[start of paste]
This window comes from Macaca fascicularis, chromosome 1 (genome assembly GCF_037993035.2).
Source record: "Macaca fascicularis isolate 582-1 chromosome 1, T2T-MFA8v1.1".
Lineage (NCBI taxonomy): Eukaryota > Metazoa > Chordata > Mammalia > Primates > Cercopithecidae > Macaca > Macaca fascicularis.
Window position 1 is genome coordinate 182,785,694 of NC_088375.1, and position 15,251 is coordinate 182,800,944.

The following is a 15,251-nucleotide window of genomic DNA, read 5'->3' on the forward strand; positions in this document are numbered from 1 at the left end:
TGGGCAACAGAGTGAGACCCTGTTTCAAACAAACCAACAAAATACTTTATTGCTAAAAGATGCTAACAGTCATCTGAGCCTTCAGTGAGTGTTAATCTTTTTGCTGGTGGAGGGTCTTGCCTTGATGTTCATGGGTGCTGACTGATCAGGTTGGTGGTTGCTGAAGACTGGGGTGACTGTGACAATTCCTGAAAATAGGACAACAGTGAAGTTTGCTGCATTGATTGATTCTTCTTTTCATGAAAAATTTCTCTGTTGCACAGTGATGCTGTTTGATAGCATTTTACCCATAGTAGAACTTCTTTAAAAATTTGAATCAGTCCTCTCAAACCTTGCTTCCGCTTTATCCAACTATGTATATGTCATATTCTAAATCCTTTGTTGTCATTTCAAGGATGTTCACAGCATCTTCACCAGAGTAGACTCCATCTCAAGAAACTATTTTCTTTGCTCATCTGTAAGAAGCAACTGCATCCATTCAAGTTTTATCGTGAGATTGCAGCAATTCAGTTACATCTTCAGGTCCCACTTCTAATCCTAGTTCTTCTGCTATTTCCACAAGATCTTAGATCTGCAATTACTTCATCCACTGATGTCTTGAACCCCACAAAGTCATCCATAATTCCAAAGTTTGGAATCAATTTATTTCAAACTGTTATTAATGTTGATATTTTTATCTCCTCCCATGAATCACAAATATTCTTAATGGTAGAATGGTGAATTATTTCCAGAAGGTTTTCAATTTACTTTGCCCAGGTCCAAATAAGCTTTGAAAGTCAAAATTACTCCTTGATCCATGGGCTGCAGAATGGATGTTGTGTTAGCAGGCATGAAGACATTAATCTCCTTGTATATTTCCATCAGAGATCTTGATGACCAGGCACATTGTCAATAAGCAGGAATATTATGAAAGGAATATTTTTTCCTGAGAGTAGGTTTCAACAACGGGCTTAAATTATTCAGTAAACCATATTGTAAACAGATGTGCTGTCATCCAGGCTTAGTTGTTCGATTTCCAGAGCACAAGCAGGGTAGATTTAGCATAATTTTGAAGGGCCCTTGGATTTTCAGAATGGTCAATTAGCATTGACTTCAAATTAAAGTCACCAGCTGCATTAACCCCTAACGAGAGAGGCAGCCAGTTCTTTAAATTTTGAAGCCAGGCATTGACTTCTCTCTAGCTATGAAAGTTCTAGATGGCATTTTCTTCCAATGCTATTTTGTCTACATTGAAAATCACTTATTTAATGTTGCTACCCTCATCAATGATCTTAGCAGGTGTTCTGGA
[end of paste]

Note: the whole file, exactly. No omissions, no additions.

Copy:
This window comes from Macaca fascicularis, chromosome 1 (genome assembly GCF_037993035.2).
Source record: "Macaca fascicularis isolate 582-1 chromosome 1, T2T-MFA8v1.1".
Lineage (NCBI taxonomy): Eukaryota > Metazoa > Chordata > Mammalia > Primates > Cercopithecidae > Macaca > Macaca fascicularis.
Window position 1 is genome coordinate 182,785,694 of NC_088375.1, and position 15,251 is coordinate 182,800,944.

The following is a 15,251-nucleotide window of genomic DNA, read 5'->3' on the forward strand; positions in this document are numbered from 1 at the left end:
TGGGCAACAGAGTGAGACCCTGTTTCAAACAAACCAACAAAATACTTTATTGCTAAAAGATGCTAACAGTCATCTGAGCCTTCAGTGAGTGTTAATCTTTTTGCTGGTGGAGGGTCTTGCCTTGATGTTCATGGGTGCTGACTGATCAGGTTGGTGGTTGCTGAAGACTGGGGTGACTGTGACAATTCCTGAAAATAGGACAACAGTGAAGTTTGCTGCATTGATTGATTCTTCTTTTCATGAAAAATTTCTCTGTTGCACAGTGATGCTGTTTGATAGCATTTTACCCATAGTAGAACTTCTTTAAAAATTTGAATCAGTCCTCTCAAACCTTGCTTCCGCTTTATCCAACTATGTATATGTCATATTCTAAATCCTTTGTTGTCATTTCAAGGATGTTCACAGCATCTTCACCAGAGTAGACTCCATCTCAAGAAACTATTTTCTTTGCTCATCTGTAAGAAGCAACTGCATCCATTCAAGTTTTATCGTGAGATTGCAGCAATTCAGTTACATCTTCAGGTCCCACTTCTAATCCTAGTTCTTCTGCTATTTCCACAAGATCTTAGATCTGCAATTACTTCATCCACTGATGTCTTGAACCCCACAAAGTCATCCATAATTCCAAAGTTTGGAATCAATTTATTTCAAACTGTTATTAATGTTGATATTTTTATCTCCTCCCATGAATCACAAATATTCTTAATGGTAGAATGGTGAATTATTTCCAGAAGGTTTTCAATTTACTTTGCCCAGGTCCAAATAAGCTTTGAAAGTCAAAATTACTCCTTGATCCATGGGCTGCAGAATGGATGTTGTGTTAGCAGGCATGAAGACATTAATCTCCTTGTATATTTCCATCAGAGATCTTGATGACCAGGCACATTGTCAATAAGCAGGAATATTATGAAAGGAATATTTTTTCCTGAGAGTAGGTTTCAACAACGGGCTTAAATTATTCAGTAAACCATATTGTAAACAGATGTGCTGTCATCCAGGCTTAGTTGTTCGATTTCCAGAGCACAAGCAGGGTAGATTTAGCATAATTTTGAAGGGCCCTTGGATTTTCAGAATGGTCAATTAGCATTGACTTCAAATTAAAGTCACCAGCTGCATTAACCCCTAACGAGAGAGGCAGCCAGTTCTTTAAATTTTGAAGCCAGGCATTGACTTCTCTCTAGCTATGAAAGTTCTAGATGGCATTTTCTTCCAATGCTATTTTGTCTACATTGAAAATCACTTATTTAATGTTGCTACCCTCATCAATGATCTTAGCAGGTGTTCTGGA